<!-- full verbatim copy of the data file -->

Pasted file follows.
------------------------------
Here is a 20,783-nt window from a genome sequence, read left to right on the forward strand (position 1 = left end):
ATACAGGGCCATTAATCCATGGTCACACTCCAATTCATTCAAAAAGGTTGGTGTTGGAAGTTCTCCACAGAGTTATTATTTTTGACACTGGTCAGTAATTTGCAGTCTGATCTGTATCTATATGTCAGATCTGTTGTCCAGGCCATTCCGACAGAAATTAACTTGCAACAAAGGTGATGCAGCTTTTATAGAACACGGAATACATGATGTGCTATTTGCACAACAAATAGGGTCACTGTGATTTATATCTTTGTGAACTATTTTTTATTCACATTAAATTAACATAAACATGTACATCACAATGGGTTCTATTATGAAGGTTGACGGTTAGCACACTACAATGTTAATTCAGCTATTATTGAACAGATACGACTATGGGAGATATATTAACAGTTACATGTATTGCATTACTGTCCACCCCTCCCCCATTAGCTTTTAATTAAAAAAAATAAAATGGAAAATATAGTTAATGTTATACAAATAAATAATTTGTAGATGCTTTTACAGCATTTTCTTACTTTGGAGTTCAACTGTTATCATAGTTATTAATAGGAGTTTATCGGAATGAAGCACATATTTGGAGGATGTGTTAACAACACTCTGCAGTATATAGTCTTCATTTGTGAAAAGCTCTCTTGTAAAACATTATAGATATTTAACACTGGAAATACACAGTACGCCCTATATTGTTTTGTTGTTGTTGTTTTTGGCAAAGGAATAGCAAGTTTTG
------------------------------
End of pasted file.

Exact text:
Here is a 20,783-nt window from a genome sequence, read left to right on the forward strand (position 1 = left end):
ATACAGGGCCATTAATCCATGGTCACACTCCAATTCATTCAAAAAGGTTGGTGTTGGAAGTTCTCCACAGAGTTATTATTTTTGACACTGGTCAGTAATTTGCAGTCTGATCTGTATCTATATGTCAGATCTGTTGTCCAGGCCATTCCGACAGAAATTAACTTGCAACAAAGGTGATGCAGCTTTTATAGAACACGGAATACATGATGTGCTATTTGCACAACAAATAGGGTCACTGTGATTTATATCTTTGTGAACTATTTTTTATTCACATTAAATTAACATAAACATGTACATCACAATGGGTTCTATTATGAAGGTTGACGGTTAGCACACTACAATGTTAATTCAGCTATTATTGAACAGATACGACTATGGGAGATATATTAACAGTTACATGTATTGCATTACTGTCCACCCCTCCCCCATTAGCTTTTAATTAAAAAAAATAAAATGGAAAATATAGTTAATGTTATACAAATAAATAATTTGTAGATGCTTTTACAGCATTTTCTTACTTTGGAGTTCAACTGTTATCATAGTTATTAATAGGAGTTTATCGGAATGAAGCACATATTTGGAGGATGTGTTAACAACACTCTGCAGTATATAGTCTTCATTTGTGAAAAGCTCTCTTGTAAAACATTATAGATATTTAACACTGGAAATACACAGTACGCCCTATATTGTTTTGTTGTTGTTGTTTTTGGCAAAGGAATAGCAAGTTTTG